IT SEEMS FUNNY NOW, THE CONCERN THAT LINGERED OVER St. Louis's opening months. The angst over Albert Pujols's contract was justifiable—but the worry about him between the lines, during his 27-game homerless drought, now seems foolhardy. After all, this was no mortal; this was the Machine, baseball's model of metronomic consistency, stoic in appearance, steady in performance. And what do you know? After two months of double plays and disappointment, Pujols got back to being Pujols. A glance at his final stats (a .299 average, 37 home runs, 99 RBIs) may reveal a failure to meet familiar, round-number benchmarks—in a season in which he missed 15 games with a wrist injury—but not a failure to be that familiar, dominating mid-lineup force.
The arc of the Cardinals' season is enhanced by hindsight. How better to appreciate the contributions that kept St. Louis above .500 during Pujols's spring swoon, like Lance Berkman's eight homers and .765 slugging percentage in April; or Matt Holliday and Jon Jay taking batting averages above .340 into June? How about Kyle Lohse (7--2, 2.13 ERA before June) and Jaime Garcia (1.93 ERA in his first 10 starts) salvaging a rotation that lost Adam Wainwright for the year to Tommy John surgery and Chris Carpenter temporarily to his own bout of mediocrity? What were then lightly regarded as hot streaks are revealed, upon reflection, as season-saving lifelines.
No part of the regular season will age better than its final month. After sitting in first or a close second in the NL Central for most of the summer, an August scuffle left St. Louis staring up at a 10½-game deficit in the wild-card race with 31 games remaining.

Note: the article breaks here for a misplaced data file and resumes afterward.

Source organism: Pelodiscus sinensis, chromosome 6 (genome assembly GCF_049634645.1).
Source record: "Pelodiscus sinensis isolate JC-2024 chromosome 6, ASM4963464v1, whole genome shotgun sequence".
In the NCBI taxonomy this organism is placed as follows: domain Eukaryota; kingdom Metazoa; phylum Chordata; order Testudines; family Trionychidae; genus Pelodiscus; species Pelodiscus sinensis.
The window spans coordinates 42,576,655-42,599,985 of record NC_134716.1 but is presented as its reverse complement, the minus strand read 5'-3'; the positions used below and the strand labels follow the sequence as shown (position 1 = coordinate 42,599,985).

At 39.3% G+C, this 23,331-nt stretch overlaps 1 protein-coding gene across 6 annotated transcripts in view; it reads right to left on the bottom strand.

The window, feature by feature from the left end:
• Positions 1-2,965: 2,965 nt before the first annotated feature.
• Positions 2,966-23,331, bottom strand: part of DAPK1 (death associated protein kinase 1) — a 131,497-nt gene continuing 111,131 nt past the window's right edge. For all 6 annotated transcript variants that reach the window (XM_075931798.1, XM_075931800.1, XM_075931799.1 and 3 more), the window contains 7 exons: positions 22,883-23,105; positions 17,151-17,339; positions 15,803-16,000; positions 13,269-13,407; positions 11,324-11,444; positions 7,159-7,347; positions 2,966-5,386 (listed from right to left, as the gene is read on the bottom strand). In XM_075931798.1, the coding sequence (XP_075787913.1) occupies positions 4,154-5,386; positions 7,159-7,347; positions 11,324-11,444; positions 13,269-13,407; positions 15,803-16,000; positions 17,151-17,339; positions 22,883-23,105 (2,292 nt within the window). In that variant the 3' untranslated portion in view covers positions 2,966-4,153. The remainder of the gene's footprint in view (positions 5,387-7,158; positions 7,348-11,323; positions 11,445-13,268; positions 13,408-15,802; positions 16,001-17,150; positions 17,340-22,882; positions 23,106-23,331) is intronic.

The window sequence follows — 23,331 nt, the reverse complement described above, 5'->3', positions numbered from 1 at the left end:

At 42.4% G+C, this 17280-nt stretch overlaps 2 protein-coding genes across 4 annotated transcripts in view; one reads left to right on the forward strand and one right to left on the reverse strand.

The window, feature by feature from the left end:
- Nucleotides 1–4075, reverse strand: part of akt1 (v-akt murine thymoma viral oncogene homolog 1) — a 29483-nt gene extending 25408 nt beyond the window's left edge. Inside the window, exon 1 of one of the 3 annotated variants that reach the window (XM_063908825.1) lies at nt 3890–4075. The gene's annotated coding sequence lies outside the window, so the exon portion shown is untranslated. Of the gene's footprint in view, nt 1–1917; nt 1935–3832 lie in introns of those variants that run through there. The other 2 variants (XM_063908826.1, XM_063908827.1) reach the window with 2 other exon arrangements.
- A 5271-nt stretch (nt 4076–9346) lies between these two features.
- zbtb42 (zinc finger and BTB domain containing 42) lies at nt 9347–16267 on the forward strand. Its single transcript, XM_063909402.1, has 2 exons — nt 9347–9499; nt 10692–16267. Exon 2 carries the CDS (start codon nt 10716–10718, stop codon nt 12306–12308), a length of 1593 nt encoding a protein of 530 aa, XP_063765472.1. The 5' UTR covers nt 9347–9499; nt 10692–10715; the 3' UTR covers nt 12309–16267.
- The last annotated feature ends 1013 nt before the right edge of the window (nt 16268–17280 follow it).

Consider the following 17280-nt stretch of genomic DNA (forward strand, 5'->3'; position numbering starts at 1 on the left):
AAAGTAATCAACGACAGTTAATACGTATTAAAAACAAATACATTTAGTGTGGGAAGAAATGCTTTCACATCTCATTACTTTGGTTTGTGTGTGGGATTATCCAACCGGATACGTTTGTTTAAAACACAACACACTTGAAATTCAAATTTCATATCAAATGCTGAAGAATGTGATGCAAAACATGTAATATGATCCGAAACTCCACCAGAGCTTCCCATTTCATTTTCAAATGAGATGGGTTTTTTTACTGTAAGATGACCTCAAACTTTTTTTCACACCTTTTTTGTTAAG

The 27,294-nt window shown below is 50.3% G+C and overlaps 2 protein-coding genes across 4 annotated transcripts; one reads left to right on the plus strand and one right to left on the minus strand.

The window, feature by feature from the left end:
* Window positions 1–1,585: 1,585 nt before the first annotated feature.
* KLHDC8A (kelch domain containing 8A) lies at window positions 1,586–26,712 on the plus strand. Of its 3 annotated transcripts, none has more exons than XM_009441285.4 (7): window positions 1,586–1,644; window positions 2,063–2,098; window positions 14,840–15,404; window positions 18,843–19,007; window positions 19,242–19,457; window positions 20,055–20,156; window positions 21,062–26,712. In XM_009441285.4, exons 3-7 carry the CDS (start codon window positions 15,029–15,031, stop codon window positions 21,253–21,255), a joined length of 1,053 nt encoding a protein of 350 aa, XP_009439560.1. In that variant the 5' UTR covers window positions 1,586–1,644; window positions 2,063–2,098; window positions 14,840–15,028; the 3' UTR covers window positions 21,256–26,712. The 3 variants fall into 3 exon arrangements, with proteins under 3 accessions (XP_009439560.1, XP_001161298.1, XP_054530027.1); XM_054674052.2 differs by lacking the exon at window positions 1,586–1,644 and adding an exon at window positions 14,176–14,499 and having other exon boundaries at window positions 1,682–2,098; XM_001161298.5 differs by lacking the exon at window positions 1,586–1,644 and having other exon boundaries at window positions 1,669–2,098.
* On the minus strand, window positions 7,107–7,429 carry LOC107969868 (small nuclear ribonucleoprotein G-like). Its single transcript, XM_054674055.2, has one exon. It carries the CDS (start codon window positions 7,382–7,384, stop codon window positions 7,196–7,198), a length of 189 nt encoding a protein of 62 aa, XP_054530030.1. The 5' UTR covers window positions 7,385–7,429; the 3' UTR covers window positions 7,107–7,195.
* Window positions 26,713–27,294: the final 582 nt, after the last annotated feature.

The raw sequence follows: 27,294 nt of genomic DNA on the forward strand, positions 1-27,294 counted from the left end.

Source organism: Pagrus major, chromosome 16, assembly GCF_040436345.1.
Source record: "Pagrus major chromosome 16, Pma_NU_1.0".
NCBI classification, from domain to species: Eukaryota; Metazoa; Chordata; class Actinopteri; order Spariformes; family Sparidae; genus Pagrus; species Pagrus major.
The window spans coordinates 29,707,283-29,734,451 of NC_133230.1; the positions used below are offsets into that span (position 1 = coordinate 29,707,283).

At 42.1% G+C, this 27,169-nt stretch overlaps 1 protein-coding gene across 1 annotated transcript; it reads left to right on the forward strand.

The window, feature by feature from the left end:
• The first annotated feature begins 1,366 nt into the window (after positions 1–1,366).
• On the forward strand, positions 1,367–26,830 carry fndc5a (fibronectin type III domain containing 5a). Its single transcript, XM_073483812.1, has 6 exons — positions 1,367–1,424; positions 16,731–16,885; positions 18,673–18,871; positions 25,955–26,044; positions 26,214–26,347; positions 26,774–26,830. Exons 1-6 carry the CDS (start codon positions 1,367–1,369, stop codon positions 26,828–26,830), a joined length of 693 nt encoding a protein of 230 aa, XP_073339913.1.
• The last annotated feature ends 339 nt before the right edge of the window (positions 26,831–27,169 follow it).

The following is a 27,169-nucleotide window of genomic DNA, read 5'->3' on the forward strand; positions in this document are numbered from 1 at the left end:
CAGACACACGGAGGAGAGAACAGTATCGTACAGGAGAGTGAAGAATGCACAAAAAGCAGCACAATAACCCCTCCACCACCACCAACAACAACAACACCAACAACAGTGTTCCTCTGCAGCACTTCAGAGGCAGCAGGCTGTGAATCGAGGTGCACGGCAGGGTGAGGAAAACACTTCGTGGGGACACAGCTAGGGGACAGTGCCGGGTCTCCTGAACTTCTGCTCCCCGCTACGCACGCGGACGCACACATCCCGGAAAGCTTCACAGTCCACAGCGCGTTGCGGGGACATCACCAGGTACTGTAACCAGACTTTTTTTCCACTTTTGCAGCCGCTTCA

Then it happened. The Braves bottomed out with a 9--18 finish, and the Cardinals rose to the occasion with a September surge that saw them go 18--8. The rotation—led by Lohse, Garcia and Carpenter—had a 2.85 ERA. The bullpen was bolstered by the ascension of new closer Jason Motte and a controversial July trade that dealt away promising centerfielder Colby Rasmus for relievers Octavio Dotel and Marc Rzepczynski as well as key starter Edwin Jackson. And the offense upped its August scoring by 18%, aided by a second-year outfielder named Allen Craig, who matched the resurgent Pujols's every blast, and Rafael Furcal, a midseason pickup at shortstop.
And so Atlanta and St. Louis entered the season's final night tied for the National League's final playoff spot. The Cardinals threw Carpenter against the last-place Astros, and he delivered a two-hit, 11-strikeout complete-game shutout. With that, the team retreated to its clubhouse to watch the Braves and the Phillies tangle in extra innings, awaiting either the wild-card crown or a one-game playoff. About an hour later, with a 4--3 Philadelphia win, St. Louis's improbable resurrection was complete. "We had nothing to lose," Carpenter said. "People were telling us we were done." In the clubhouse Cardinals sprayed one another with champagne and Budweiser—a mist of celebration where there were once clouds of doubt.